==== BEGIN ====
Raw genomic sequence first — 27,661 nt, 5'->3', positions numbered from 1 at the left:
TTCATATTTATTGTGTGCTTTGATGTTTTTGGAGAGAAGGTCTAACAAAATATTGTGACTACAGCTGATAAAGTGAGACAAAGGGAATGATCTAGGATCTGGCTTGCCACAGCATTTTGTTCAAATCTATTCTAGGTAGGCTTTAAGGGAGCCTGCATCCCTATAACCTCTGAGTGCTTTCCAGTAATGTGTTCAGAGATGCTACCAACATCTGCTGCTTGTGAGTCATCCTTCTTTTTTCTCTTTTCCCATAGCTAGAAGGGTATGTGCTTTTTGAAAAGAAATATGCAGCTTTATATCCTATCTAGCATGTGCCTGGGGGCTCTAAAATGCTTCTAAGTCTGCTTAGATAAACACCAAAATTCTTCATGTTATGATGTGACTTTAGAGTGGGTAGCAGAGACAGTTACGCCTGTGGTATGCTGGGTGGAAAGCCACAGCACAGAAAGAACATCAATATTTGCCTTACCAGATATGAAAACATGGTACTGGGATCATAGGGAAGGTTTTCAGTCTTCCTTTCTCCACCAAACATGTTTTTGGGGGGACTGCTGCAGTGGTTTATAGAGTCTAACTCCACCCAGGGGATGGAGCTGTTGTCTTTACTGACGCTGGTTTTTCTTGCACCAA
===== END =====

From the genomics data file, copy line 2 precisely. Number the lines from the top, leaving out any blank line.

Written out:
TTCATATTTATTGTGTGCTTTGATGTTTTTGGAGAGAAGGTCTAACAAAATATTGTGACTACAGCTGATAAAGTGAGACAAAGGGAATGATCTAGGATCTGGCTTGCCACAGCATTTTGTTCAAATCTATTCTAGGTAGGCTTTAAGGGAGCCTGCATCCCTATAACCTCTGAGTGCTTTCCAGTAATGTGTTCAGAGATGCTACCAACATCTGCTGCTTGTGAGTCATCCTTCTTTTTTCTCTTTTCCCATAGCTAGAAGGGTATGTGCTTTTTGAAAAGAAATATGCAGCTTTATATCCTATCTAGCATGTGCCTGGGGGCTCTAAAATGCTTCTAAGTCTGCTTAGATAAACACCAAAATTCTTCATGTTATGATGTGACTTTAGAGTGGGTAGCAGAGACAGTTACGCCTGTGGTATGCTGGGTGGAAAGCCACAGCACAGAAAGAACATCAATATTTGCCTTACCAGATATGAAAACATGGTACTGGGATCATAGGGAAGGTTTTCAGTCTTCCTTTCTCCACCAAACATGTTTTTGGGGGGACTGCTGCAGTGGTTTATAGAGTCTAACTCCACCCAGGGGATGGAGCTGTTGTCTTTACTGACGCTGGTTTTTCTTGCACCAA